NT freight growth prompts work on alternative truck route


Consultancy firm asked to suggest ways of further diverting trucks away from Northern Territory town.

 

An expected rise in the Northern Territory road freight task in the coming years has prompted the Federal Government to look at a future alternative freight route around the town of Katherine.

Federal infrastructure minister Warren Truss has tasked consultancy firm Aurecon Australasia with carrying out a planning study, which aims to meet the needs of industry and Katherine residents.

The study is expected to be completed by the end of the year, at which time the results will be released.

"In years to come, the Northern Territory expects to experience strong growth in mining, agriculture and live cattle exports, with the Stuart Highway forming a key link between these industries and the global market," Truss says.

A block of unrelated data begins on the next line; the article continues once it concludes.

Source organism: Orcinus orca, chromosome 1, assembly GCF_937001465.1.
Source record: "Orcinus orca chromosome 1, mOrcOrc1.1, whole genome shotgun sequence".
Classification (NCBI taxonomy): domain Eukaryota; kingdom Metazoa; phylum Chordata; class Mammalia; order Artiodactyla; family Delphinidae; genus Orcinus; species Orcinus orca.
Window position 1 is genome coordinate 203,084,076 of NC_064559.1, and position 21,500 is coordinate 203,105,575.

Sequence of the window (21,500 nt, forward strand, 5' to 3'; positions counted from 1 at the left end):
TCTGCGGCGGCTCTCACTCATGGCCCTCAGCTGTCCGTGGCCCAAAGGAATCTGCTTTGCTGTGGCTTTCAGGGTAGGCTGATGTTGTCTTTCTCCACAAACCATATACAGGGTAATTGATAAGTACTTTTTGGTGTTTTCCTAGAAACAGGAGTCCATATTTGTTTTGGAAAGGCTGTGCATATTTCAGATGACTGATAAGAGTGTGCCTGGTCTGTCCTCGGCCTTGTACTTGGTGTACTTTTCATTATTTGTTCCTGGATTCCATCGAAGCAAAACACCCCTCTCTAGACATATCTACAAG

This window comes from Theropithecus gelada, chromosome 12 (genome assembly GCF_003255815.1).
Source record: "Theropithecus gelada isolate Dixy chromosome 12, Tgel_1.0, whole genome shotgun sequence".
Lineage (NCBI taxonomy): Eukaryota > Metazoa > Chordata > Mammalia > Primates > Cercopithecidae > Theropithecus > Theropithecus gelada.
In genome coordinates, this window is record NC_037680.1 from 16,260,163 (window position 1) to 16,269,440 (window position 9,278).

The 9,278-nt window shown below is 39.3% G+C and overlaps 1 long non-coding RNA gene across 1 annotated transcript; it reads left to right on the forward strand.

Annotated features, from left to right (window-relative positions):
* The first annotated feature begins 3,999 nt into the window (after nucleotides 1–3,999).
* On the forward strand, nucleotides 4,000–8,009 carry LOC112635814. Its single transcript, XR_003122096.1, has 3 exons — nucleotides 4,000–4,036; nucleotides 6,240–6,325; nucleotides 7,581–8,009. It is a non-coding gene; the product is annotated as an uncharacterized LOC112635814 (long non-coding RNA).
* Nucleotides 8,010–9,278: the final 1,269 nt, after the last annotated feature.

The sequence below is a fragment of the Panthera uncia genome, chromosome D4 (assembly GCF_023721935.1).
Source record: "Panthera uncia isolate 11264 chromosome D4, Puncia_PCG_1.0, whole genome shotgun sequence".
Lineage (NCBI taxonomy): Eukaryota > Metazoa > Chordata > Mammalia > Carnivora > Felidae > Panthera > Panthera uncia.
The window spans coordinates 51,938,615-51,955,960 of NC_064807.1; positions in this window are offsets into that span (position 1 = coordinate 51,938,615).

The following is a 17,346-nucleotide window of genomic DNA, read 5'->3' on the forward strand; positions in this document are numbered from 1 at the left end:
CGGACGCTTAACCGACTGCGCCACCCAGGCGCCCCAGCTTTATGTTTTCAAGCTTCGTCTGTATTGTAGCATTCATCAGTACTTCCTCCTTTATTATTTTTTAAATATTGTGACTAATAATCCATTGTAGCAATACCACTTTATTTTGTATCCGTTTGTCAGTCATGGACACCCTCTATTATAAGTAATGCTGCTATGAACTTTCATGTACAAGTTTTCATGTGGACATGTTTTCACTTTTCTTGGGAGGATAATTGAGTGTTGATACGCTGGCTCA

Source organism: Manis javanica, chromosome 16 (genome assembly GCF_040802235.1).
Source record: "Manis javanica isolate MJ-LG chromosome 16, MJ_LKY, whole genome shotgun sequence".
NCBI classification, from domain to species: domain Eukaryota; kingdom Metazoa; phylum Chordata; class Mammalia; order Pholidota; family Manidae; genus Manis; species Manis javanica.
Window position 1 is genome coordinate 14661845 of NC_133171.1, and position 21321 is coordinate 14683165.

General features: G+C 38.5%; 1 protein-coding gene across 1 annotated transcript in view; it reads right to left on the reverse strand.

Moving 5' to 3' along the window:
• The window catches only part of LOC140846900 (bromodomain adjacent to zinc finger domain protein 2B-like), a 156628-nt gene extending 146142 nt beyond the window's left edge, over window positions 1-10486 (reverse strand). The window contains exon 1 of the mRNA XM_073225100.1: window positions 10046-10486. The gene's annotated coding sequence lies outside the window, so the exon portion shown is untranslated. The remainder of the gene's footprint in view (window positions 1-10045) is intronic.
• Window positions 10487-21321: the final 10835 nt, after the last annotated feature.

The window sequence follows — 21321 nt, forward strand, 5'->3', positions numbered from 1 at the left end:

"This growth will see an increased number of heavy vehicles travelling through the centre of Katherine, affecting local traffic and pedestrians."

Truss says the study will ensure the Stuart Highway continues to service freight operators and regional centres, while also reducing the impact of freight traffic on local residents.

NT deputy chief minister Willem Westra van Holthe says the planning study will bring long-term benefits to Katherine and the Territory.

"With the increased use by heavy vehicles, there will be growing concerns for road safety, in particular the safety of the children, other pedestrians and local traffic," he says.

"The study will also investigate measures to improve transport capacity to meet future growth needs of the town, including a second crossing of the Katherine River."

The study is in addition to the freight bypass of Katherine currently in the first stage of construction.

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